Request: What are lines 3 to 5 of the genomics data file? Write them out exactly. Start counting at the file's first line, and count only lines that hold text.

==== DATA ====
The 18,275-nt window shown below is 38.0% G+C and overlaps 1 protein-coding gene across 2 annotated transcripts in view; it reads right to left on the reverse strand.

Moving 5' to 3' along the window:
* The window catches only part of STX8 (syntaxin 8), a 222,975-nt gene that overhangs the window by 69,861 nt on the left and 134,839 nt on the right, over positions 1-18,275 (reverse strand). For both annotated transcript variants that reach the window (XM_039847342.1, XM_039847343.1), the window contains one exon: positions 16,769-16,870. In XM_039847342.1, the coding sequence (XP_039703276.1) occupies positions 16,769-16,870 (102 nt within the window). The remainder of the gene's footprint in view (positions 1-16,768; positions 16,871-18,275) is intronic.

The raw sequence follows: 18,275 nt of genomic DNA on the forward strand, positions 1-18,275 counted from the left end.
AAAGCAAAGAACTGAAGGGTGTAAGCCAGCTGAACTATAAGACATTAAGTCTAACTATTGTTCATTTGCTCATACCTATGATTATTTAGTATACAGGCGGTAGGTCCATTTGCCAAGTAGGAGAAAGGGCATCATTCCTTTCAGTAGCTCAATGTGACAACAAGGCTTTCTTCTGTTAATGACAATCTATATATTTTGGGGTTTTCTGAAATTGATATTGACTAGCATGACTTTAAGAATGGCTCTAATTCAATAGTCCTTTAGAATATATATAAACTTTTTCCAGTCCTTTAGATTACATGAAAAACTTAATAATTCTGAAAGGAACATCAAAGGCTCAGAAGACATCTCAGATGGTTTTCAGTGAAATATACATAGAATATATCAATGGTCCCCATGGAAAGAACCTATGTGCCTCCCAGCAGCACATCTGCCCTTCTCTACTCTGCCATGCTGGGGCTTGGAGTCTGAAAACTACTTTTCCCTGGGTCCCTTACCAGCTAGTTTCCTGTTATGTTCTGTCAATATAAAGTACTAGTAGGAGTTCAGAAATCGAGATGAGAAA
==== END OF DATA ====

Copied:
* The window catches only part of STX8 (syntaxin 8), a 222,975-nt gene that overhangs the window by 69,861 nt on the left and 134,839 nt on the right, over positions 1-18,275 (reverse strand). For both annotated transcript variants that reach the window (XM_039847342.1, XM_039847343.1), the window contains one exon: positions 16,769-16,870. In XM_039847342.1, the coding sequence (XP_039703276.1) occupies positions 16,769-16,870 (102 nt within the window). The remainder of the gene's footprint in view (positions 1-16,768; positions 16,871-18,275) is intronic.

The raw sequence follows: 18,275 nt of genomic DNA on the forward strand, positions 1-18,275 counted from the left end.
AAAGCAAAGAACTGAAGGGTGTAAGCCAGCTGAACTATAAGACATTAAGTCTAACTATTGTTCATTTGCTCATACCTATGATTATTTAGTATACAGGCGGTAGGTCCATTTGCCAAGTAGGAGAAAGGGCATCATTCCTTTCAGTAGCTCAATGTGACAACAAGGCTTTCTTCTGTTAATGACAATCTATATATTTTGGGGTTTTCTGAAATTGATATTGACTAGCATGACTTTAAGAATGGCTCTAATTCAATAGTCCTTTAGAATATATATAAACTTTTTCCAGTCCTTTAGATTACATGAAAAACTTAATAATTCTGAAAGGAACATCAAAGGCTCAGAAGACATCTCAGATGGTTTTCAGTGAAATATACATAGAATATATCAATGGTCCCCATGGAAAGAACCTATGTGCCTCCCAGCAGCACATCTGCCCTTCTCTACTCTGCCATGCTGGGGCTTGGAGTCTGAAAACTACTTTTCCCTGGGTCCCTTACCAGCTAGTTTCCTGTTATGTTCTGTCAATATAAAGTACTAGTAGGAGTTCAGAAATCGAGATGAGAAA